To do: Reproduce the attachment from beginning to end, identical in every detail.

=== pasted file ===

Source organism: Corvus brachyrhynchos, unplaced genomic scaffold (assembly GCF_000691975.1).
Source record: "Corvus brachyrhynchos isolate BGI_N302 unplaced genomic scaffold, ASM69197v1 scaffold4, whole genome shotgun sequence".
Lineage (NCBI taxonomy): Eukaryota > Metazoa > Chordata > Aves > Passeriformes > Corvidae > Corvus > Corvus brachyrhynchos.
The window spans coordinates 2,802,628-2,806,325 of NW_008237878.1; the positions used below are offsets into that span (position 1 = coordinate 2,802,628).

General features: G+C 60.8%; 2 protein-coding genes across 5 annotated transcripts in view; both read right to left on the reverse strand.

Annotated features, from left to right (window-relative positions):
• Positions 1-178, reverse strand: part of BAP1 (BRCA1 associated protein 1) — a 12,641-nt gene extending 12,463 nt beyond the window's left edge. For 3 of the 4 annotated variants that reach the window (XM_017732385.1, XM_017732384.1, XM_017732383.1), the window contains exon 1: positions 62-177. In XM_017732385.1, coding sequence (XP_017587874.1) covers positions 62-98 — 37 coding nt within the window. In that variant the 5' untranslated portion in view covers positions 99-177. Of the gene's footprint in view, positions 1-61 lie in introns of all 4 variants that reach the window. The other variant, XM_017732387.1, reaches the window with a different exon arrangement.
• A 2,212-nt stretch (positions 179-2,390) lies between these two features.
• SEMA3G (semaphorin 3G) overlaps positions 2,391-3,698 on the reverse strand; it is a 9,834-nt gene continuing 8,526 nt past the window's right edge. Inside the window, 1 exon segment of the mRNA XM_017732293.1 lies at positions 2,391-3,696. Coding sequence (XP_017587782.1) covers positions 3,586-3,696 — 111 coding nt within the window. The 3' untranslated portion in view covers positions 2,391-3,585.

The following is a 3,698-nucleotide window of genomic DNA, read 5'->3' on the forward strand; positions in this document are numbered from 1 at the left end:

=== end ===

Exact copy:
Source organism: Corvus brachyrhynchos, unplaced genomic scaffold (assembly GCF_000691975.1).
Source record: "Corvus brachyrhynchos isolate BGI_N302 unplaced genomic scaffold, ASM69197v1 scaffold4, whole genome shotgun sequence".
Lineage (NCBI taxonomy): Eukaryota > Metazoa > Chordata > Aves > Passeriformes > Corvidae > Corvus > Corvus brachyrhynchos.
The window spans coordinates 2,802,628-2,806,325 of NW_008237878.1; the positions used below are offsets into that span (position 1 = coordinate 2,802,628).

General features: G+C 60.8%; 2 protein-coding genes across 5 annotated transcripts in view; both read right to left on the reverse strand.

Annotated features, from left to right (window-relative positions):
• Positions 1-178, reverse strand: part of BAP1 (BRCA1 associated protein 1) — a 12,641-nt gene extending 12,463 nt beyond the window's left edge. For 3 of the 4 annotated variants that reach the window (XM_017732385.1, XM_017732384.1, XM_017732383.1), the window contains exon 1: positions 62-177. In XM_017732385.1, coding sequence (XP_017587874.1) covers positions 62-98 — 37 coding nt within the window. In that variant the 5' untranslated portion in view covers positions 99-177. Of the gene's footprint in view, positions 1-61 lie in introns of all 4 variants that reach the window. The other variant, XM_017732387.1, reaches the window with a different exon arrangement.
• A 2,212-nt stretch (positions 179-2,390) lies between these two features.
• SEMA3G (semaphorin 3G) overlaps positions 2,391-3,698 on the reverse strand; it is a 9,834-nt gene continuing 8,526 nt past the window's right edge. Inside the window, 1 exon segment of the mRNA XM_017732293.1 lies at positions 2,391-3,696. Coding sequence (XP_017587782.1) covers positions 3,586-3,696 — 111 coding nt within the window. The 3' untranslated portion in view covers positions 2,391-3,585.

The following is a 3,698-nucleotide window of genomic DNA, read 5'->3' on the forward strand; positions in this document are numbered from 1 at the left end: